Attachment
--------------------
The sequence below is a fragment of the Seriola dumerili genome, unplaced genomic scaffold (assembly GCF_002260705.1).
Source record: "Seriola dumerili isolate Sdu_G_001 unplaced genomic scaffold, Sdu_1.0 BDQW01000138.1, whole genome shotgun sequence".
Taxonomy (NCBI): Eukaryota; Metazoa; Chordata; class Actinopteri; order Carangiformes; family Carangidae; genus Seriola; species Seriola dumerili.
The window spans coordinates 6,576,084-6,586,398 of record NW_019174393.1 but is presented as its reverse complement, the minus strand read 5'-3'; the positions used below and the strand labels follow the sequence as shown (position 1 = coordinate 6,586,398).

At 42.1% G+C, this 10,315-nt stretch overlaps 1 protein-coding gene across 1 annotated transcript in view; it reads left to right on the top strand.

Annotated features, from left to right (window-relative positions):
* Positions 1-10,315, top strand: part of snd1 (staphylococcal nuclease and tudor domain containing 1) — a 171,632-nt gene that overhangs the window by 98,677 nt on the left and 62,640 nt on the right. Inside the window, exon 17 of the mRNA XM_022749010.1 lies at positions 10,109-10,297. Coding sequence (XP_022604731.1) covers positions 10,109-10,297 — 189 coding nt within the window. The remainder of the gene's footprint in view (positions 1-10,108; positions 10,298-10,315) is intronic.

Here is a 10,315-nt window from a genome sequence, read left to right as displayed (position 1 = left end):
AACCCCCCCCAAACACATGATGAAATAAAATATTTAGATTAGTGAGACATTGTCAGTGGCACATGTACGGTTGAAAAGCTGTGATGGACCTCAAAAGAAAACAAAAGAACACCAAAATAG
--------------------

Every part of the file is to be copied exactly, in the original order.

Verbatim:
The sequence below is a fragment of the Seriola dumerili genome, unplaced genomic scaffold (assembly GCF_002260705.1).
Source record: "Seriola dumerili isolate Sdu_G_001 unplaced genomic scaffold, Sdu_1.0 BDQW01000138.1, whole genome shotgun sequence".
Taxonomy (NCBI): Eukaryota; Metazoa; Chordata; class Actinopteri; order Carangiformes; family Carangidae; genus Seriola; species Seriola dumerili.
The window spans coordinates 6,576,084-6,586,398 of record NW_019174393.1 but is presented as its reverse complement, the minus strand read 5'-3'; the positions used below and the strand labels follow the sequence as shown (position 1 = coordinate 6,586,398).

At 42.1% G+C, this 10,315-nt stretch overlaps 1 protein-coding gene across 1 annotated transcript in view; it reads left to right on the top strand.

Annotated features, from left to right (window-relative positions):
* Positions 1-10,315, top strand: part of snd1 (staphylococcal nuclease and tudor domain containing 1) — a 171,632-nt gene that overhangs the window by 98,677 nt on the left and 62,640 nt on the right. Inside the window, exon 17 of the mRNA XM_022749010.1 lies at positions 10,109-10,297. Coding sequence (XP_022604731.1) covers positions 10,109-10,297 — 189 coding nt within the window. The remainder of the gene's footprint in view (positions 1-10,108; positions 10,298-10,315) is intronic.

Here is a 10,315-nt window from a genome sequence, read left to right as displayed (position 1 = left end):
AACCCCCCCCAAACACATGATGAAATAAAATATTTAGATTAGTGAGACATTGTCAGTGGCACATGTACGGTTGAAAAGCTGTGATGGACCTCAAAAGAAAACAAAAGAACACCAAAATAG